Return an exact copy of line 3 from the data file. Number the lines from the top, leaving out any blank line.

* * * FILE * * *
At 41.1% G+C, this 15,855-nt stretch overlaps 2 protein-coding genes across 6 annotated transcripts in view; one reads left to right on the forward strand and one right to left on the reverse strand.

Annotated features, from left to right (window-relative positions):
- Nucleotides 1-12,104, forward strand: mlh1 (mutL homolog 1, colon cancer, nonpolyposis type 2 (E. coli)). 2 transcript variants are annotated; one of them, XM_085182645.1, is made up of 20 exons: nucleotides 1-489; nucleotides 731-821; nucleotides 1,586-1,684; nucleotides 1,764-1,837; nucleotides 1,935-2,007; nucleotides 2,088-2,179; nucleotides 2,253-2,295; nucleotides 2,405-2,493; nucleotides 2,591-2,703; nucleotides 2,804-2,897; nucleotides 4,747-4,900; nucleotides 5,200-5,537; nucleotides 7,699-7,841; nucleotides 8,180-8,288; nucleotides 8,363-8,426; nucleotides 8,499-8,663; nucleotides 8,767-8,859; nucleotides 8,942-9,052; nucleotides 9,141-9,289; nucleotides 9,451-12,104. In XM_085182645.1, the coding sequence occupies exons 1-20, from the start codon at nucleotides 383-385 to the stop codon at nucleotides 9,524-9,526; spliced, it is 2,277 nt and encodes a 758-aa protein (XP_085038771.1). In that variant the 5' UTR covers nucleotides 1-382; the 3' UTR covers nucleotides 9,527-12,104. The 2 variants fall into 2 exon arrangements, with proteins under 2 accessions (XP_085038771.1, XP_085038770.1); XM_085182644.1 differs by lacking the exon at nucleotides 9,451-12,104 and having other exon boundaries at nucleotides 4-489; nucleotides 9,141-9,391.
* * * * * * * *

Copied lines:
- Nucleotides 1-12,104, forward strand: mlh1 (mutL homolog 1, colon cancer, nonpolyposis type 2 (E. coli)). 2 transcript variants are annotated; one of them, XM_085182645.1, is made up of 20 exons: nucleotides 1-489; nucleotides 731-821; nucleotides 1,586-1,684; nucleotides 1,764-1,837; nucleotides 1,935-2,007; nucleotides 2,088-2,179; nucleotides 2,253-2,295; nucleotides 2,405-2,493; nucleotides 2,591-2,703; nucleotides 2,804-2,897; nucleotides 4,747-4,900; nucleotides 5,200-5,537; nucleotides 7,699-7,841; nucleotides 8,180-8,288; nucleotides 8,363-8,426; nucleotides 8,499-8,663; nucleotides 8,767-8,859; nucleotides 8,942-9,052; nucleotides 9,141-9,289; nucleotides 9,451-12,104. In XM_085182645.1, the coding sequence occupies exons 1-20, from the start codon at nucleotides 383-385 to the stop codon at nucleotides 9,524-9,526; spliced, it is 2,277 nt and encodes a 758-aa protein (XP_085038771.1). In that variant the 5' UTR covers nucleotides 1-382; the 3' UTR covers nucleotides 9,527-12,104. The 2 variants fall into 2 exon arrangements, with proteins under 2 accessions (XP_085038771.1, XP_085038770.1); XM_085182644.1 differs by lacking the exon at nucleotides 9,451-12,104 and having other exon boundaries at nucleotides 4-489; nucleotides 9,141-9,391.